There’s a lot of talk already that the Best Actor Oscar prize is Michael Keaton‘s to lose. And beyond the fact that Keaton is overdue for such recognition, this is with good reason. Keaton is phenomenal in Iñárritu’s spectacular seriocomic look at ego, insecurity, self-worth, fraudulence and personal redemption. And forget the fun and colorful meta-textual layers: “Birdman” and Keaton are terrific with or without the existence of Tim Burton‘s “Batman.” Keaton stars as Riggan Thomson, a washed-up actor known for his decades-old “Birdman” super hero franchise and now trying to mount a credibility comeback by staging a Raymond Carver adaptation on Broadway. It’s an act of hubris and desperation, which are Riggan’s two modes —the former depicted by his cocky Birdman alter ego whispering in his ear with taunts, reminders of his greatness and ridicule regarding being a phony, his worst fear. “You confuse love for admiration,” his ex tells him in one of the many psychological digs at the actor’s fragile psyche. And of course what makes it worse is that Thomson’s motivations for being in the play in the first place are suspect from minute one. Innaritu’s picture is an unflinching look at what we hate about ourselves—or at least those who agonize over personal and creative integrity— and mines painful territory of shame, embarrassment and self-loathing. And Keaton goes for broke. “Birdman” has been described a high-wire act because of its audacious filmmaking, its brazen and caustic (and very funny) screenplay and its overall cojones, but that term applies to Keaton’s performance too. Playing a sad, pathetic narcissist clinging to what’s left of his self-worth, he’s the classic Hollywood actor who has forsaken his wife, daughter and friends for the empty shell of keeping up his fragile self-image. But he’s also a man in deep spiritual crisis: about who he is, who he was and who he could possibly become. Without sweetening up the character, Keaton makes us understand Riggan. We don’t always relate and we certainly don’t always empathize, but his struggle is so raw, and he is risking so much humiliation that it is rendered absolutely, breathtakingly human.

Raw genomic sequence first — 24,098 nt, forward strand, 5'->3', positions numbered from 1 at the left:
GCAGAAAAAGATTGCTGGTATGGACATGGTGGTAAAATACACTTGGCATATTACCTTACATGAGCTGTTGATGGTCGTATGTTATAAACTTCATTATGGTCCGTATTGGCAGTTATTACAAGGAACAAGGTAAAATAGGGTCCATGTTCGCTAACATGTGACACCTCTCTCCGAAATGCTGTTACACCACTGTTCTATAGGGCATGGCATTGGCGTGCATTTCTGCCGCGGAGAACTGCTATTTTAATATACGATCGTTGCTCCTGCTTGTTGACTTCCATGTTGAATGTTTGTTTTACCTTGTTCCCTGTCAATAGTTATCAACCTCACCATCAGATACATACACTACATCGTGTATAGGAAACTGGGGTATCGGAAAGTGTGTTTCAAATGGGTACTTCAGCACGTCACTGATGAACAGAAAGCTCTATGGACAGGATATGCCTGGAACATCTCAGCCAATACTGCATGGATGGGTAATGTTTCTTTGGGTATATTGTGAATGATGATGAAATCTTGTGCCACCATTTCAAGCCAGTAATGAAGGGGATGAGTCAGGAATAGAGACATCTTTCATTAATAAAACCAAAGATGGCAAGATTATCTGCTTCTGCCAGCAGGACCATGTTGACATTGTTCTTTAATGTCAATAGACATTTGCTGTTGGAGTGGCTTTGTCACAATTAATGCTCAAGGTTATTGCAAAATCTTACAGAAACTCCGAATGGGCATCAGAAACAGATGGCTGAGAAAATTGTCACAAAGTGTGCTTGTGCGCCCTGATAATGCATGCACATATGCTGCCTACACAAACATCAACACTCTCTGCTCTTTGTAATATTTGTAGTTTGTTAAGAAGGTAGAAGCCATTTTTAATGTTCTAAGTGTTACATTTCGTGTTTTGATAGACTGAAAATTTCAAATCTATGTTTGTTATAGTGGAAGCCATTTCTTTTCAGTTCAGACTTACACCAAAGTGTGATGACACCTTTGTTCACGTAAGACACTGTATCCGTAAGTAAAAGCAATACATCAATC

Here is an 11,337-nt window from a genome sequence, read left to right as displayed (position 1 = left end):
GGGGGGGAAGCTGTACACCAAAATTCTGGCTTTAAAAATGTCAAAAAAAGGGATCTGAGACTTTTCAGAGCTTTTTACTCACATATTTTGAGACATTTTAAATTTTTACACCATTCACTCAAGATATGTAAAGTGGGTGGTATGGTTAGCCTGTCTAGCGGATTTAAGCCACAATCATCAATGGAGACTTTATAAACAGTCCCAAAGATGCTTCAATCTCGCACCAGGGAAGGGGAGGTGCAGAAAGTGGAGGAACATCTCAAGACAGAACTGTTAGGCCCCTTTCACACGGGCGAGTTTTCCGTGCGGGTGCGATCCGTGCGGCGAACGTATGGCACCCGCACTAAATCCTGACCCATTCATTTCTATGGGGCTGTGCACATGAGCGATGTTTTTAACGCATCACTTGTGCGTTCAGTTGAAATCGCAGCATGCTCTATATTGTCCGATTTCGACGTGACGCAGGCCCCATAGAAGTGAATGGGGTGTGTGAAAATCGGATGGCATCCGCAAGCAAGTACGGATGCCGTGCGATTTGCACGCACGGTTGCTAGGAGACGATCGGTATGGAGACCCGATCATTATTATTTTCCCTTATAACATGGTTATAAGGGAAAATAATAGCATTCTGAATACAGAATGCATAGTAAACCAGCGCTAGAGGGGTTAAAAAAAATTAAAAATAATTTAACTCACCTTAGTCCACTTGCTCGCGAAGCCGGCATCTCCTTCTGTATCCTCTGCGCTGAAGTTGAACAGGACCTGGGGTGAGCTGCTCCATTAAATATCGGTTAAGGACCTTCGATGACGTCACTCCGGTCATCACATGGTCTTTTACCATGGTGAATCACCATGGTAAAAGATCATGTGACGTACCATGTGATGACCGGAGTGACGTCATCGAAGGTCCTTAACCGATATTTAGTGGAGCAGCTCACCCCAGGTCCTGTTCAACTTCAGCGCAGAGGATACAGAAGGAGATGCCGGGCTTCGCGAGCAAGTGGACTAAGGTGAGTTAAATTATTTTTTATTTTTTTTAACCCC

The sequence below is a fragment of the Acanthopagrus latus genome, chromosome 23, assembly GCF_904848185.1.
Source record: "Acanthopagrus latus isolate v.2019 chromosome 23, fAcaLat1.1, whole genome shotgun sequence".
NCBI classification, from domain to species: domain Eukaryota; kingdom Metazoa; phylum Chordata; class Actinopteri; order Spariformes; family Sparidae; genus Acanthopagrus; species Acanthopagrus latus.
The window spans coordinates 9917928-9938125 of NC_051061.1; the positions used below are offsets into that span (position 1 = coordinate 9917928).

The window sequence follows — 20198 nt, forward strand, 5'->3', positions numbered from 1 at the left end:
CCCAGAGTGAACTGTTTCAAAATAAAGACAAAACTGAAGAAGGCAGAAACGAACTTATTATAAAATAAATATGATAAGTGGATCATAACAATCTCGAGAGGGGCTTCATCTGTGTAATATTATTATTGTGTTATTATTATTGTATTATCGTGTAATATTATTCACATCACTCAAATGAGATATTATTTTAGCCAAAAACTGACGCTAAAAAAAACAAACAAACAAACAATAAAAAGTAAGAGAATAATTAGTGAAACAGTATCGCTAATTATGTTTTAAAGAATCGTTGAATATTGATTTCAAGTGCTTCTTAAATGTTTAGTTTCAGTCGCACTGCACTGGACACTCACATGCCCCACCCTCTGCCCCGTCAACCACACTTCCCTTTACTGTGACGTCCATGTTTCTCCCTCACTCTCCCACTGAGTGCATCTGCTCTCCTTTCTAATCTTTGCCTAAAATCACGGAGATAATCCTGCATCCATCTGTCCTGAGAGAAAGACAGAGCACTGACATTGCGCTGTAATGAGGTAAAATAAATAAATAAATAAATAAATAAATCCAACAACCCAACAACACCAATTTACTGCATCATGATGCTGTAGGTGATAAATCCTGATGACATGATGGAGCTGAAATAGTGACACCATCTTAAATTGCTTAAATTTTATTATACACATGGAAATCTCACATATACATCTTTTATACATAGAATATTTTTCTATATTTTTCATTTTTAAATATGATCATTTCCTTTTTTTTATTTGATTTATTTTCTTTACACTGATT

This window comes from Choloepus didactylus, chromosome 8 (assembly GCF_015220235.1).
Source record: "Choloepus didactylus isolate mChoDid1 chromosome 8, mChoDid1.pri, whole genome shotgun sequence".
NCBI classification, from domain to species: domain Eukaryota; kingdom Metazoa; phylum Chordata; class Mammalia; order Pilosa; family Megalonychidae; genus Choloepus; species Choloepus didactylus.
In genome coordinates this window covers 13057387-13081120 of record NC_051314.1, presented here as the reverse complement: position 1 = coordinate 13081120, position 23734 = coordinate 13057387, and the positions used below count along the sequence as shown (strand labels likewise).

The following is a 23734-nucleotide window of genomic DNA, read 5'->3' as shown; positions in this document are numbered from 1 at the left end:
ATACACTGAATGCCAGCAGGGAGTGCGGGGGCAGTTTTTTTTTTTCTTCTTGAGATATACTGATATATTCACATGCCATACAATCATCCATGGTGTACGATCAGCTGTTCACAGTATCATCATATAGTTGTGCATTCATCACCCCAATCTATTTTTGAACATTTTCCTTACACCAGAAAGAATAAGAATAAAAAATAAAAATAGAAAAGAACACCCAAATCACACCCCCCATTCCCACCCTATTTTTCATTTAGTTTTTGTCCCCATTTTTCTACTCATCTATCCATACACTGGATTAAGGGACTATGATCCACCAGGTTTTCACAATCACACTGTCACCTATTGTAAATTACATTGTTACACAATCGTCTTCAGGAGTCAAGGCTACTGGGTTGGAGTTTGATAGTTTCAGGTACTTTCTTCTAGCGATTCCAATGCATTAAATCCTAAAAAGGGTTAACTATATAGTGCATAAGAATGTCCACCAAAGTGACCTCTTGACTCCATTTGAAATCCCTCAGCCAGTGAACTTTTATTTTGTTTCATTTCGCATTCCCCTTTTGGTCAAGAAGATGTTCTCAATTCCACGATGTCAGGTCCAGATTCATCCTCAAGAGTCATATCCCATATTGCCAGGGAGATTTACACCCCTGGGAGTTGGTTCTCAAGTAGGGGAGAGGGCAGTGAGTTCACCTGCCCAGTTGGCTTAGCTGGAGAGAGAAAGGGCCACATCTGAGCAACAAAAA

Edward Norton as Mike Shriner in “Birdman or (The Unexpected Virtue of Ignorance)” (2014)